Random thoughts from a jetlagged mind or My husband has a point

I am 10 hours into my 19.5 hour trip to Almaty. Generally, I would spend less time counting, but as I am sure that I will be doing this trek at least 3 more times (round trip), I am paying attention. Was that a run-on sentence?

I sleep on planes. It is a blessing really; a skill that I can thank my mother for—she has sleeper genes. When I traveled to Moldova as a Peace Corps volunteer, some of the other volunteers on the plane decided to start drinking tiny bottles of wine and seeing how many of the caps they could build in a pyramid on me before waking me. It was a lot—I think nine! Ironically, we were on our way to the same airport that I sit in now: Frankfort.

Last night, while sleeping fitfully in a middle seat, I did something that my husband accuses me of all the time: I stole my neighbor’s pillow. I, of course, had no idea. I was asleep! Nonetheless, in my sleep, a stole a stranger’s pillow and proceeded to sleep with it all night. He claims to have not slept a wink.

Is this something I should feel bad about? I had no idea that I was doing it.

My husband complains endlessly about me stealing blankets and pillows. The matter is made worse because I prefer a cold house and, therefore, once I have stolen all the blankets, he is left freezing. We have so many pillows that I am pretty sure he survives on that front.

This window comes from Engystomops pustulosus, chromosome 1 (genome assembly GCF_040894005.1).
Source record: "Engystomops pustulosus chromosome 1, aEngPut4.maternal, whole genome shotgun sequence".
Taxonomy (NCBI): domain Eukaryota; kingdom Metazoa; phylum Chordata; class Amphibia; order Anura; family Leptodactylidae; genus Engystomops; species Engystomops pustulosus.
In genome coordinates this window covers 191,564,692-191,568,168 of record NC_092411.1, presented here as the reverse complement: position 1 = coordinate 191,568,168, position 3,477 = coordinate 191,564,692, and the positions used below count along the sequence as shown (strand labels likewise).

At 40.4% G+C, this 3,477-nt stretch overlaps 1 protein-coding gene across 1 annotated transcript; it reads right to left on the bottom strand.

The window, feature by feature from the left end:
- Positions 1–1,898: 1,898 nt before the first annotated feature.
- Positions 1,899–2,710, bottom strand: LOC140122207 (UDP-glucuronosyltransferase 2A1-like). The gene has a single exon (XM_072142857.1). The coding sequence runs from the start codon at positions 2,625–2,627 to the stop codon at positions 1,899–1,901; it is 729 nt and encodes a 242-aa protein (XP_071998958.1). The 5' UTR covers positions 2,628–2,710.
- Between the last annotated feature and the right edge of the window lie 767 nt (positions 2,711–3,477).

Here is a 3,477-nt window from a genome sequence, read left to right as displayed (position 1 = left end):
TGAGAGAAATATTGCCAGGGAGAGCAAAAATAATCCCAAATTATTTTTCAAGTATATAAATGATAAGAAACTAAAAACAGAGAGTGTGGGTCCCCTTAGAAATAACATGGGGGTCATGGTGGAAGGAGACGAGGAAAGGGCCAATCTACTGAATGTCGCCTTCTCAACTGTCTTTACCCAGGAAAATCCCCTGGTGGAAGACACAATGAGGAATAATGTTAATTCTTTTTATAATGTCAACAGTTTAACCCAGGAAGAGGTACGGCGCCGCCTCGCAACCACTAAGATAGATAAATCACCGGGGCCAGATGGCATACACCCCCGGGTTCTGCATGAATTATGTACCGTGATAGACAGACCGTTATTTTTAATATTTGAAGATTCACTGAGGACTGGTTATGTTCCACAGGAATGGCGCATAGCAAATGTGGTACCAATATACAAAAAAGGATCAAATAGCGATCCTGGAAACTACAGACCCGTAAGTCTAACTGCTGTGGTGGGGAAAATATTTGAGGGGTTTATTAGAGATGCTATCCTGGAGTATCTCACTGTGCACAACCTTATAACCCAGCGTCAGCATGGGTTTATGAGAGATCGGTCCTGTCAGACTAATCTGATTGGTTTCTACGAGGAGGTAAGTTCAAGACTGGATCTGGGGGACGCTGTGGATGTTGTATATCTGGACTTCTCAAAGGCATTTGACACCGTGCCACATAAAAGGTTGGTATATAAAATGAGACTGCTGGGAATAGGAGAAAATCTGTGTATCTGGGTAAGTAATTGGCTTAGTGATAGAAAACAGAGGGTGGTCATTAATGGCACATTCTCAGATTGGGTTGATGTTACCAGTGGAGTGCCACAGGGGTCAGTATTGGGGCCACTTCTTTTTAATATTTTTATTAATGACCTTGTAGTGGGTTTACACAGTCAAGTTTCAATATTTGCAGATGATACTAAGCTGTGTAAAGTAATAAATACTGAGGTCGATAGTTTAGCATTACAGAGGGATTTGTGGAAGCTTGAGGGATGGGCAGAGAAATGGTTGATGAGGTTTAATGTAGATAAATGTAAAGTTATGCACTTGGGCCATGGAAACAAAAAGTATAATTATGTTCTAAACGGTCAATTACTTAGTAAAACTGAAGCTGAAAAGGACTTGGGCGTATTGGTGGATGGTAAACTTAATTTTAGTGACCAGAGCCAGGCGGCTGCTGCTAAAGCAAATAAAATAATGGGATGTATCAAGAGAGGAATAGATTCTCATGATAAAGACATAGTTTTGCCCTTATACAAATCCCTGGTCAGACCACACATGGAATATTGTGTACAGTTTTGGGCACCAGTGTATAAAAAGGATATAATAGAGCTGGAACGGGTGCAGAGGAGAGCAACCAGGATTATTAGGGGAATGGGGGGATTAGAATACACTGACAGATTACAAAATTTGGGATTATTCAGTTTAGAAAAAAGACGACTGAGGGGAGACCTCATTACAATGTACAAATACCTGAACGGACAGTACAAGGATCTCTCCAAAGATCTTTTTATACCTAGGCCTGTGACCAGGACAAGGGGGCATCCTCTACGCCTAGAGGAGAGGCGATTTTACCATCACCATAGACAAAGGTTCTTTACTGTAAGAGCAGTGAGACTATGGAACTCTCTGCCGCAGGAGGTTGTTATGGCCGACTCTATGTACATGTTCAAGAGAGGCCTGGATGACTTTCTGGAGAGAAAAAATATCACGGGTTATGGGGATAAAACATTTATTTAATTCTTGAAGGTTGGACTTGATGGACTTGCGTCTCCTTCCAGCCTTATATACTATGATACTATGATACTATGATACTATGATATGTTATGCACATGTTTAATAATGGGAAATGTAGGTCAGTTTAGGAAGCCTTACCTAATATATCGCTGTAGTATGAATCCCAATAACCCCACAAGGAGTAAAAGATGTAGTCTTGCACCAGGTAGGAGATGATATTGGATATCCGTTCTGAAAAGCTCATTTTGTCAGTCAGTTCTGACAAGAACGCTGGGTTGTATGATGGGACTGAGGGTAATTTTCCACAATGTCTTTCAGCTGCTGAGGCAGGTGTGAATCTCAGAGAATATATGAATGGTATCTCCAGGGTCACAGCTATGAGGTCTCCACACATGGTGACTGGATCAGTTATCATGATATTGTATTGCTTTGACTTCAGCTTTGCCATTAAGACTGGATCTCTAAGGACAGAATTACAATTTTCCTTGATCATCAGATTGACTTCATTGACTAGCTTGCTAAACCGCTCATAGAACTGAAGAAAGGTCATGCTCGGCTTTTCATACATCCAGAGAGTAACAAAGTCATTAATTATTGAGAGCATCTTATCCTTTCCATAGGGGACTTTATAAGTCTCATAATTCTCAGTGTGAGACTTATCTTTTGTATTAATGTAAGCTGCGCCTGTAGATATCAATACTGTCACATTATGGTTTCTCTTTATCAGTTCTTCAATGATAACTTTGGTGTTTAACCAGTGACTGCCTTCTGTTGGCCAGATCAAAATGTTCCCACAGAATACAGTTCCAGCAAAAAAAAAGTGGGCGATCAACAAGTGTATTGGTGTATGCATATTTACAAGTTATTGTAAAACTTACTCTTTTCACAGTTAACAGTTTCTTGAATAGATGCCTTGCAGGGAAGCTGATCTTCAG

To make up for it—what little I could—I had a nice conversation with the man over breakfast. He was a Jordanian English teacher converted into a school principal. He, and nine Jordanian colleagues, had just completed several weeks on a program in the U.S. to visit schools and learn about U.S. curriculum. He visited D.C., St. Louis and Chicago. When I asked his opinion—always interesting to hear what other people think of our institutions, what they see and what they miss—he told me two things. (1) The schools are very well equipped. (2) Democracy in the school is bad for the children and the learning environment. Further inquiry told me that by Democracy he meant freedom—freedom to eat in class, to play chess, to disrespect teachers, to do homework or not. In his mind, democracy, and the school system in the U.S., were chaos.

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